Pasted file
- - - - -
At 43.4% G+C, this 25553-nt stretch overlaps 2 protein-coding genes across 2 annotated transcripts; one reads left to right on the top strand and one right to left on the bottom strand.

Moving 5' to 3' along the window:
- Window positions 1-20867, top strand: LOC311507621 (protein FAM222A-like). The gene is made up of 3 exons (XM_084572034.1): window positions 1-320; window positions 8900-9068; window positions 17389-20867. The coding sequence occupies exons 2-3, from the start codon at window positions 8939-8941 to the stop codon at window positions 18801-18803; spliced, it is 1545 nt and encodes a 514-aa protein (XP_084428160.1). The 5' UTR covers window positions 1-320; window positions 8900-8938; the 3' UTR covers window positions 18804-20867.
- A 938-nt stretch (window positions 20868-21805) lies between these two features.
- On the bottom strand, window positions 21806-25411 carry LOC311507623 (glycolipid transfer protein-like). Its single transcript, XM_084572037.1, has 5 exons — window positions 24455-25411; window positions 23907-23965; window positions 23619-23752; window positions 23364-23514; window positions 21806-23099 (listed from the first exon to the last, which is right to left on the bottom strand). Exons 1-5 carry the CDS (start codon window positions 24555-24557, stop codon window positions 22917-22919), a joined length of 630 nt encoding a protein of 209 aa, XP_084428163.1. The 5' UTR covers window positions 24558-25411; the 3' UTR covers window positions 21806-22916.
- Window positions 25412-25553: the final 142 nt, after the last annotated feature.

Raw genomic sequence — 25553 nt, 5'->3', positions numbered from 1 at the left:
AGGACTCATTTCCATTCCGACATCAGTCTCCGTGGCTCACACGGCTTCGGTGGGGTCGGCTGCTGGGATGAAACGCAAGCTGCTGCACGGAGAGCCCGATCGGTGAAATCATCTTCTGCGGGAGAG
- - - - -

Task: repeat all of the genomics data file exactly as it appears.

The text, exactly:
At 43.4% G+C, this 25553-nt stretch overlaps 2 protein-coding genes across 2 annotated transcripts; one reads left to right on the top strand and one right to left on the bottom strand.

Moving 5' to 3' along the window:
- Window positions 1-20867, top strand: LOC311507621 (protein FAM222A-like). The gene is made up of 3 exons (XM_084572034.1): window positions 1-320; window positions 8900-9068; window positions 17389-20867. The coding sequence occupies exons 2-3, from the start codon at window positions 8939-8941 to the stop codon at window positions 18801-18803; spliced, it is 1545 nt and encodes a 514-aa protein (XP_084428160.1). The 5' UTR covers window positions 1-320; window positions 8900-8938; the 3' UTR covers window positions 18804-20867.
- A 938-nt stretch (window positions 20868-21805) lies between these two features.
- On the bottom strand, window positions 21806-25411 carry LOC311507623 (glycolipid transfer protein-like). Its single transcript, XM_084572037.1, has 5 exons — window positions 24455-25411; window positions 23907-23965; window positions 23619-23752; window positions 23364-23514; window positions 21806-23099 (listed from the first exon to the last, which is right to left on the bottom strand). Exons 1-5 carry the CDS (start codon window positions 24555-24557, stop codon window positions 22917-22919), a joined length of 630 nt encoding a protein of 209 aa, XP_084428163.1. The 5' UTR covers window positions 24558-25411; the 3' UTR covers window positions 21806-22916.
- Window positions 25412-25553: the final 142 nt, after the last annotated feature.

Raw genomic sequence — 25553 nt, 5'->3', positions numbered from 1 at the left:
AGGACTCATTTCCATTCCGACATCAGTCTCCGTGGCTCACACGGCTTCGGTGGGGTCGGCTGCTGGGATGAAACGCAAGCTGCTGCACGGAGAGCCCGATCGGTGAAATCATCTTCTGCGGGAGAG